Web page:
For this edition of Shift Diaries, we’ve headed to our nation’s capital. No matter who’s in the Oval Office, Washington, D.C., is a city that loves to drink, with co-workers gathering for happy hours, university students and convention attendees hanging out at bars, and residents from across the DMV area grabbing cocktails as part of a night out featuring dinner or a show. D.C. bars have also increasingly been offering non-alcoholic options to make sure no one feels left out of the social scene.

We talked to four bartenders working across the city about what a typical Friday night is like as they sling cocktails, pour shots, and set the mood with custom playlists.

Name: Taylor Macchia
Age: 22
Location: Tonic at Quigley’s Pharmacy
Pronouns: She/Her
Tips: $150–$250
Shift: There’s a solid happy-hour crowd between people getting out of classes or getting off of work and just bopping in really quick. We have solid happy hour deals. We do $6 all drafts, rail liquors, and house wines. It’s pretty unusual for all drafts to be discounted for happy hour, so a lot of people are drawn to that. We’ve got some food specials, too, like $7 tater tots. Once it hits 7 and happy hour is over, you get the semi-late-night dinner crowd. It’s mostly people looking for a chill Friday to hang out and grab some food and some beer.

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It’s a lot of beer people. It’s pretty common for people to ask, “Can you break down the local beers you’ve got for me?” Our bar manager does a good job keeping us educated on what’s what so we can do that pretty easily. We do have a decent amount of cocktails that people try. I might be biased because I’m a beer-with-my-bar-food kind of girl. We do classic mixed drinks, Gin and Tonics, Vodka Sodas, and the occasional wine, but not too much of that.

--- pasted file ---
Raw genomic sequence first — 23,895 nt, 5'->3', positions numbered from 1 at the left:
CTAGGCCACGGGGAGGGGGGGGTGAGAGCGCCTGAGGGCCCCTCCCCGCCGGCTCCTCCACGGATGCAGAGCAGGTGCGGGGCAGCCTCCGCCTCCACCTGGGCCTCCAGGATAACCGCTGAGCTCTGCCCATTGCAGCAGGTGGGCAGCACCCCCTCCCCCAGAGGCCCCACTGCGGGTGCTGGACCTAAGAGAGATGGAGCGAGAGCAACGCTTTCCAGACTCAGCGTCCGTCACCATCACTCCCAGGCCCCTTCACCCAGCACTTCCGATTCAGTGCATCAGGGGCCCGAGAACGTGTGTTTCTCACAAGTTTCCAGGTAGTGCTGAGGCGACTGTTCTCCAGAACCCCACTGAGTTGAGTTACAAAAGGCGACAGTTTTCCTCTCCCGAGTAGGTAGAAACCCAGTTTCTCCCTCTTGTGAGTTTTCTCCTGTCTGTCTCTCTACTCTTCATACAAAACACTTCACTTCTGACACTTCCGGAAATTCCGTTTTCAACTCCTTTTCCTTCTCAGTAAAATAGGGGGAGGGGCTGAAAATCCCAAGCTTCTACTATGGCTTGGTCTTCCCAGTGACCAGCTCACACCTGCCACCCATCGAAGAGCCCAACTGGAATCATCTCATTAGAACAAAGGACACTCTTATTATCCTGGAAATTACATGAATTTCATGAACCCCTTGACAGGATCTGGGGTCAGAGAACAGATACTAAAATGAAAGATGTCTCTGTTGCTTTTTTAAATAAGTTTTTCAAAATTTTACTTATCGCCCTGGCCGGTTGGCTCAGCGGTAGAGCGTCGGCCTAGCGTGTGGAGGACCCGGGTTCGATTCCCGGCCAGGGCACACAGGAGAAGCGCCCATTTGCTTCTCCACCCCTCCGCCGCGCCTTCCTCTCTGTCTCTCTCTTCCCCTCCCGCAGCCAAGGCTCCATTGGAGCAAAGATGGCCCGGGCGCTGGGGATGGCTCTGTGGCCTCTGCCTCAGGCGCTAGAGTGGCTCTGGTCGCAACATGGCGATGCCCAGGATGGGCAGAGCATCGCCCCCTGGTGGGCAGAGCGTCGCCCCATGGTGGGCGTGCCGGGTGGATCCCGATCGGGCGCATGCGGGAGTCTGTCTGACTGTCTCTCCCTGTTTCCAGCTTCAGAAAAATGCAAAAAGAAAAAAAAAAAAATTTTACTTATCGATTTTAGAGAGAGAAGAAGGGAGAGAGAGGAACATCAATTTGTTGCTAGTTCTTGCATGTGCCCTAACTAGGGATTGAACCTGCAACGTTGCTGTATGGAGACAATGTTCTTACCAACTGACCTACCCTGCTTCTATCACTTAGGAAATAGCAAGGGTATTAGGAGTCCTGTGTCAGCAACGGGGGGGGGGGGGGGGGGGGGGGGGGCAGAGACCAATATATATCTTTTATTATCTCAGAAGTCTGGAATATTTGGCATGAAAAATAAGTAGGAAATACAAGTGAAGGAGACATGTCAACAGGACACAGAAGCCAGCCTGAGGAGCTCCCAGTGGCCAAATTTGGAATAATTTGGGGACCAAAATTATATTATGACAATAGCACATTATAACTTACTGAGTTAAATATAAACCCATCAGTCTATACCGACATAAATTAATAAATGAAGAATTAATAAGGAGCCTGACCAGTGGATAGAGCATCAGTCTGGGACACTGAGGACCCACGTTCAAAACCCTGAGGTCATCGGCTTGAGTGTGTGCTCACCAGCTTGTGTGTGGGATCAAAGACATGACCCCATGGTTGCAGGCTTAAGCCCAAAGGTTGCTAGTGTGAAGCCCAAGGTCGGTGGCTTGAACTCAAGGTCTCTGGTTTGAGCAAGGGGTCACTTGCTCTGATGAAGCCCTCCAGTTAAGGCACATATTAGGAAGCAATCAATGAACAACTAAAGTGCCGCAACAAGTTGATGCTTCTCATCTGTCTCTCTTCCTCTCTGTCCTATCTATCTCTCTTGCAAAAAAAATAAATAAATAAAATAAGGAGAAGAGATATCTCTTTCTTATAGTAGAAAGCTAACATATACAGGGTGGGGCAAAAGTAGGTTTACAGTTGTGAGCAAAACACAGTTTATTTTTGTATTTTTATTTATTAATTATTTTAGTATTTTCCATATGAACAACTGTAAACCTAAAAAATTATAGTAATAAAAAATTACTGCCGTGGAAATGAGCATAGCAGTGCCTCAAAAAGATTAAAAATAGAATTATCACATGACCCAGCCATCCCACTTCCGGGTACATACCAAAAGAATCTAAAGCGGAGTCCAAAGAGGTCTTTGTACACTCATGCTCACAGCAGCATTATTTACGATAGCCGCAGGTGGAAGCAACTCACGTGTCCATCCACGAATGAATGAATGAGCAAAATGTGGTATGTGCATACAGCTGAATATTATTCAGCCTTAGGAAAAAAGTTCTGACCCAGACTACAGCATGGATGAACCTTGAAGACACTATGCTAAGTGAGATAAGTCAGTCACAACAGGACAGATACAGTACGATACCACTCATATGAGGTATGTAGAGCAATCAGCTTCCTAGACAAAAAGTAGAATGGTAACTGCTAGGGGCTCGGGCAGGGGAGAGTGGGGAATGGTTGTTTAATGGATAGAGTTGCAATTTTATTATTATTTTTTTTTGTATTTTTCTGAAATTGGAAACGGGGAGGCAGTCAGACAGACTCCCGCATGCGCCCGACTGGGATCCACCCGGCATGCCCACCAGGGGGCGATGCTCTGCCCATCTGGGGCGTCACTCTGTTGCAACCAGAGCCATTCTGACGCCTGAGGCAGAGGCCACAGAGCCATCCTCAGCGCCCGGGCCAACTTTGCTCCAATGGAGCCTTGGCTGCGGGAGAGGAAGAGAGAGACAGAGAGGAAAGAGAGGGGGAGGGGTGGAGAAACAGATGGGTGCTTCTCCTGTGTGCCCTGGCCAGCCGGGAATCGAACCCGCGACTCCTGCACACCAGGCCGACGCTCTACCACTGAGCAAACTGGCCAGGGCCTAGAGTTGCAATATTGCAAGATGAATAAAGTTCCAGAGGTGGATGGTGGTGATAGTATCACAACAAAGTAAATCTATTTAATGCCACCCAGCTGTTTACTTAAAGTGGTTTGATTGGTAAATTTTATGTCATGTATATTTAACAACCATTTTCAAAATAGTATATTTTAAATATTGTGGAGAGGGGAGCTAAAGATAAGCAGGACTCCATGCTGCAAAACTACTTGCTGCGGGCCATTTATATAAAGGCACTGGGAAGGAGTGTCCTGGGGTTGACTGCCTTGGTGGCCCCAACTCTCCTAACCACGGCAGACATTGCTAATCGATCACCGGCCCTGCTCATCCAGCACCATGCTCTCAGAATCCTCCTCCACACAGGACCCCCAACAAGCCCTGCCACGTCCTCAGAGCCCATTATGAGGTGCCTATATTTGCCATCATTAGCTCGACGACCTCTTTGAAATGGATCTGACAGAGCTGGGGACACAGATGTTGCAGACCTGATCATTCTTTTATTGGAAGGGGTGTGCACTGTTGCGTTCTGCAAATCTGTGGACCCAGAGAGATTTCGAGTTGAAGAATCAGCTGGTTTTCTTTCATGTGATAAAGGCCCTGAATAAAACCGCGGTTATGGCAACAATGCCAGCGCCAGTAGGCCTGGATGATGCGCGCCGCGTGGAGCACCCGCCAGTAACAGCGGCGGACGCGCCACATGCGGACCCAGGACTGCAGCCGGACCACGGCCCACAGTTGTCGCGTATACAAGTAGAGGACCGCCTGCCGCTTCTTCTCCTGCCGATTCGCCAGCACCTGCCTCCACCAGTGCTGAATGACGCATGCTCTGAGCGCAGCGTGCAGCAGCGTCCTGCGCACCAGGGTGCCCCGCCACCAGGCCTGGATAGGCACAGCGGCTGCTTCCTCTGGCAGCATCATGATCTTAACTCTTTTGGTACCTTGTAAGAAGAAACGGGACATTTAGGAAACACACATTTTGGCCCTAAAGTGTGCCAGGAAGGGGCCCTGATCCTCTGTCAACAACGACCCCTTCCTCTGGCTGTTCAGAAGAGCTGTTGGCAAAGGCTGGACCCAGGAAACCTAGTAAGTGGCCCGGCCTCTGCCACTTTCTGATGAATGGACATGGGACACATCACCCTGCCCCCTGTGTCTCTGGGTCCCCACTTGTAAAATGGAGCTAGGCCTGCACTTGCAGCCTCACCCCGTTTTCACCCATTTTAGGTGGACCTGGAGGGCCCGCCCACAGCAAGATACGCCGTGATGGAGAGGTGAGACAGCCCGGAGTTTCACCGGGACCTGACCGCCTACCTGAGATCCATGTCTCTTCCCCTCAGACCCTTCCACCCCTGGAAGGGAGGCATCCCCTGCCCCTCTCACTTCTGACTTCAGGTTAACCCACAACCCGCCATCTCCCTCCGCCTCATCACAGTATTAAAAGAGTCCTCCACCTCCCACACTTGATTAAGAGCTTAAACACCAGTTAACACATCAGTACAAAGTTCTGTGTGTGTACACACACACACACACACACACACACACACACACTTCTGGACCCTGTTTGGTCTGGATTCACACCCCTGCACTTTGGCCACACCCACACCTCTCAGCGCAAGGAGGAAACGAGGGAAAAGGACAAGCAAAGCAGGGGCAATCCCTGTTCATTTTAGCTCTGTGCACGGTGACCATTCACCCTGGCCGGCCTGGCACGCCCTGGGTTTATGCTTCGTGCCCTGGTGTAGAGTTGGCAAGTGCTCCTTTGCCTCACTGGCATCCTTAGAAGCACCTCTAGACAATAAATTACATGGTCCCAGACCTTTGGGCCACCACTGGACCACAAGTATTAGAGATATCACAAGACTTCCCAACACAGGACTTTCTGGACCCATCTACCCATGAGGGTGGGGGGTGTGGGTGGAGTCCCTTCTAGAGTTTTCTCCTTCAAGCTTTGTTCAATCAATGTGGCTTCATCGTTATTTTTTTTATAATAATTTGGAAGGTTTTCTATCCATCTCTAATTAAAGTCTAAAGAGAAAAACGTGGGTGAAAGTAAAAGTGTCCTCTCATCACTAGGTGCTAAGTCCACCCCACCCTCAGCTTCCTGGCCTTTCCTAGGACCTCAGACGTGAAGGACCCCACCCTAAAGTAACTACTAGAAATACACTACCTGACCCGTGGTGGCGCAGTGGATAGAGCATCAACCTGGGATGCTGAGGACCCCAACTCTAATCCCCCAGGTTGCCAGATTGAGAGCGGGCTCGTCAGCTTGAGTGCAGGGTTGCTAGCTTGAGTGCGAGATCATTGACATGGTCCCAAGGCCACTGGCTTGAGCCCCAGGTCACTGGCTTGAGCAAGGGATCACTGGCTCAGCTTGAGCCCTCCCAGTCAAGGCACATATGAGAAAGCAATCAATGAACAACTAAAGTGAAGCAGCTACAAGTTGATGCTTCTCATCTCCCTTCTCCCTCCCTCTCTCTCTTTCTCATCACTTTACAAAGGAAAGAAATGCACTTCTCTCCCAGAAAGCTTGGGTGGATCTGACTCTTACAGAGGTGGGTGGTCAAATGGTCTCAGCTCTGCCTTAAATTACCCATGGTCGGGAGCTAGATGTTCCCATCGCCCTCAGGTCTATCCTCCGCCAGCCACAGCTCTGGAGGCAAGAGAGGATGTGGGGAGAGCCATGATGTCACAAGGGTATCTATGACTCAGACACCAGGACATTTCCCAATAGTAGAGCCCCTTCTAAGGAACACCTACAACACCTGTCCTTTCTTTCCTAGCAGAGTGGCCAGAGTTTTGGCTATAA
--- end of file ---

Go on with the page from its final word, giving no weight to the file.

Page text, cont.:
The shifts start at 3:30, so you get in with enough time to set everything up for happy hour, which starts at 4. If I’m doing the garden shift or the upstairs lounge area, my shift goes until anywhere from 8–9:30, but if you’re working the main bar you’re usually closing out the whole restaurant. But it’s never later than midnight.

When you get in at 3:30, you’re just picking up where the morning people left off. If they have some tables that are still open, they’ll transfer them to you, making sure you have the napkins, the side plates. Happy hour slowly trickles in. A lot of people get off early on Fridays. Sometimes, they’ll wait until happy hour starts until they order anything. Sometimes, I find that people coming to happy hour alone just want to sit there in silence and decompress. My rule of thumb when interacting with people is they set the expectation. If they’re chatting, I’ll chat right back and make conversation. You can usually tell.

From 5:15–6:30 would be the thick of it. At 7, you start to see more groups of people, whereas happy hour is usually one or two people together stopping in for a quick bite and a drink after work. It’s more people there for dinner once 7 rolls around. We typically close around 10, so you get people just coming in for a drink or two on their way home. People are getting food up until the last second they can.

Our crowd varies. It’s professionals 25–60. You’ll get the occasional GW students who just turned 21. Occasionally, you’ll get some families out there. Kids tend to like the large picnic tables. There is a QR code at the table and you can order food and drinks from there if you don’t want to come up to the bar. It can be extremely helpful, especially when it’s very busy. Everything they order comes straight to our computers. But when it’s not very busy, I do prefer to do actual face-to-face service because I feel that’s a draw of going out to eat.

Usually everybody doesn’t leave until we tell them that we’re closed, which is fair. I do the same thing. It trickles out so you can get a lot of your side work done before people leave so you’re not super late. You’re making sure all glasses are clean, wiping down the bar, making sure everything is generally tidy, taking out the trash. All the basic stuff.

Name: Rita Kirkpatrick
Age: 36
Location: Morris American Bar
Pronouns: She/Her
Tips: $300–$450
Shift: Last Friday was a little hectic. We got some really beautiful new knives to do garnishes for our drinks, and I ended up cutting myself. The knives worked really well, I can report. I was cutting orange twists for a bourbon Old Fashioned variation. I like to make them really pretty.